The Aquatic Secret: Growing Succulents in Water - Splashy Succulents 🌊

Yes, it is possible to grow succulent plants in water, but it is not the most ideal method of care for these unique plants. While succulents are known for their ability to store water in their leaves and stems, they still require a well-draining soil mix to thrive. Growing succulents in water, also known as water propagation or hydroponic care, can be a fun experiment or a temporary solution, but it is not a long-term sustainable option for their overall health and growth.

Succulents are adapted to survive in arid environments, where water is scarce. Their specialized leaves and stems allow them to store water, which they can use during periods of drought. However, when succulents are grown in water, their roots do not have access to the oxygen they need to survive. Over time, this lack of oxygen can lead to root rot and ultimately the death of the plant.

If you are interested in trying water propagation or hydroponic care for your succulents, here are some important tips to keep in mind:

1. Choose the right succulents: Not all succulents are suitable for water culture. Some succulents, such as Sedum morganianum (Burro's Tail) and Crassula ovata (Jade Plant), have thicker leaves and can tolerate being grown in water for short periods. However, most succulents are not adapted to this type of care and will not thrive in water.

2. Use clean water: When growing succulents in water, it is crucial to use clean, filtered water. Tap water may contain chemicals, such as chlorine or fluoride, which can harm the plants. Let the water sit for 24 hours to allow any chlorine to dissipate before using it.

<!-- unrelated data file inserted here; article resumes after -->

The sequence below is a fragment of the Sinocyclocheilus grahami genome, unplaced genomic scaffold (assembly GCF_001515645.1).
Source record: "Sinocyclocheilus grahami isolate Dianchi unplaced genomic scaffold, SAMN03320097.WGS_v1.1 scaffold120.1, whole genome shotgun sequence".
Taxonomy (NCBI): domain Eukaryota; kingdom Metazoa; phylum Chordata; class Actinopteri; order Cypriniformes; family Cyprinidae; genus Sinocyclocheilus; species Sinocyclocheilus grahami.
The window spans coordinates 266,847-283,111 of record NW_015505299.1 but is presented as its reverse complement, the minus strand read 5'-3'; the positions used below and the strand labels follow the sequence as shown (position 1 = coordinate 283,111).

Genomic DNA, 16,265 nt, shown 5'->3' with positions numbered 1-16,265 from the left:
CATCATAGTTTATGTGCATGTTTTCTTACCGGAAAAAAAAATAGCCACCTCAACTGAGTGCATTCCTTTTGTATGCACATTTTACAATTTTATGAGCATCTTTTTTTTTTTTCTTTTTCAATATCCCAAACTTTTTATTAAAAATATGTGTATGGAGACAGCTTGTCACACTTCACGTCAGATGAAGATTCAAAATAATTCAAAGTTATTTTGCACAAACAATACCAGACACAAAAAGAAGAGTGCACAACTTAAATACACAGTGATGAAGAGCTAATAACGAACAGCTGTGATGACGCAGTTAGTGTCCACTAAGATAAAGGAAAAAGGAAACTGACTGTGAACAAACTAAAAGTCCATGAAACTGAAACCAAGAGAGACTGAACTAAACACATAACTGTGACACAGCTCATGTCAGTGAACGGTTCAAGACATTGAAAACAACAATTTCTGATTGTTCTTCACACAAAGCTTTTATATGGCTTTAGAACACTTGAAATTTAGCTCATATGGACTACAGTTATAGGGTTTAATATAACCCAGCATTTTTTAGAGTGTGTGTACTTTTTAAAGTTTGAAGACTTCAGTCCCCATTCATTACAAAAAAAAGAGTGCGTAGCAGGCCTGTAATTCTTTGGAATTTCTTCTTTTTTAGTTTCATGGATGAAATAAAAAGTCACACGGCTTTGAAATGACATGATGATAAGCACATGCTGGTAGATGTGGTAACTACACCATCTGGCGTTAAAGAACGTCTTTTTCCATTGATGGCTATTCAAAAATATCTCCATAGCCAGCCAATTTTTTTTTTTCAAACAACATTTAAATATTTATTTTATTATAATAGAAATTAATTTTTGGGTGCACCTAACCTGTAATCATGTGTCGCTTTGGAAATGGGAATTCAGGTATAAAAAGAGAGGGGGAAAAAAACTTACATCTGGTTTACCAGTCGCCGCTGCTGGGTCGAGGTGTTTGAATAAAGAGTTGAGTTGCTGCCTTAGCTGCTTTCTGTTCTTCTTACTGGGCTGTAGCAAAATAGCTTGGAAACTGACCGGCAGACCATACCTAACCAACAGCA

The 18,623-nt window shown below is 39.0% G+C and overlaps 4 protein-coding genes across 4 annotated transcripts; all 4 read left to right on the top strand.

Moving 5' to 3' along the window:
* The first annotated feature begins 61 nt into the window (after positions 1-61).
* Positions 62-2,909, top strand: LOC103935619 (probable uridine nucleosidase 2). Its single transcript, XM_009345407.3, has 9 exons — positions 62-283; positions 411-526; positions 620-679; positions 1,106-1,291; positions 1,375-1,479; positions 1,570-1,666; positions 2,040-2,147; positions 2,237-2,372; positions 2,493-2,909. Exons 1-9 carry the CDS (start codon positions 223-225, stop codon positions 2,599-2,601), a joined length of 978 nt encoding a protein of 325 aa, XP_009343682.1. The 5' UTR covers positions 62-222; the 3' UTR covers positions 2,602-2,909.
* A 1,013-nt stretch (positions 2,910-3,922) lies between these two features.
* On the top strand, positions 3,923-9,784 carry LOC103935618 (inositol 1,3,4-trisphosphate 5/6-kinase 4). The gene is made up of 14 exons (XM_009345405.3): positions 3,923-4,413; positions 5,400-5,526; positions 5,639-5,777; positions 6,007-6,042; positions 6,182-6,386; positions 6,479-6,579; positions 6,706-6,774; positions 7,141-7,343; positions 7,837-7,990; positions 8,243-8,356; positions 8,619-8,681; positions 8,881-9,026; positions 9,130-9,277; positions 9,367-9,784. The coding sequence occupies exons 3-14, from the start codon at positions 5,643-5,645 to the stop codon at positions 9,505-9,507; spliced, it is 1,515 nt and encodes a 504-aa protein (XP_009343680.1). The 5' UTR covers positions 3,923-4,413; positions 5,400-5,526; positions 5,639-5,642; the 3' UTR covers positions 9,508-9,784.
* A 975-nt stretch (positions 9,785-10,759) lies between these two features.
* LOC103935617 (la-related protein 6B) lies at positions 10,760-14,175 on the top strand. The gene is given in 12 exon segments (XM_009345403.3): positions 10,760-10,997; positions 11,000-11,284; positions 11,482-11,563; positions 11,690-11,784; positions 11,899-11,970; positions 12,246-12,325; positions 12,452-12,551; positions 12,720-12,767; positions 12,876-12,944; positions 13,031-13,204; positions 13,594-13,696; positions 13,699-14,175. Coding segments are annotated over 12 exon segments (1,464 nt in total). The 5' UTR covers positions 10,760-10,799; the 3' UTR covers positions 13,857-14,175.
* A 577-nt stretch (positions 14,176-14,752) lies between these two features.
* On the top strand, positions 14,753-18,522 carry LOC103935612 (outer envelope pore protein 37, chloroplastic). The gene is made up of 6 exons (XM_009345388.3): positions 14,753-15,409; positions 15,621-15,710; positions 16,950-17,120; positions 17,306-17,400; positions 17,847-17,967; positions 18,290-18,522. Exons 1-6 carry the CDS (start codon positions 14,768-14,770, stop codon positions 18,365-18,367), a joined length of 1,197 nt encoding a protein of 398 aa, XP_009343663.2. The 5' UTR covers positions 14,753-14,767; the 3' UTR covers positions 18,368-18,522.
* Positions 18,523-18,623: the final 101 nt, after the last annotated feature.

3. Change the water regularly: To prevent the buildup of bacteria and algae, it is important to change the water every week or two. Rinse the roots gently with clean water before placing the succulent back in its container.

4. Provide adequate light: Succulents need bright, indirect light to grow and thrive. Place your water-grown succulents near a window where they can receive at least 6 hours of sunlight per day. If natural light is limited, you can supplement with a grow light.

5. Transition to soil: While water propagation can be a fun way to propagate succulents and watch them grow roots, it is essential to eventually transition them to a well-draining soil mix. Once the roots have developed, carefully remove the succulent from the water and plant it in a pot with a succulent-specific soil mix.

In conclusion, while succulents can be grown in water for short periods or as an experiment, it is not the best long-term care option for their overall health and growth. Succulents thrive in well-draining soil mixes that allow their roots to access oxygen. If you want to ensure the longevity and success of your succulents, it is recommended to plant them in a suitable soil mix and provide them with proper care, including adequate light, water, and occasional fertilization.

Rick Terry
Art, painting, succulent arrangements

Rick Terry is a master in the art of succulent arrangements and terrarium creation. His passion lies in exploring a variety of colors and textures to concoct unique and intriguing designs. Outside of his succulent world, Rick channels his creativity into painting and sketching, further honing his artistic skills.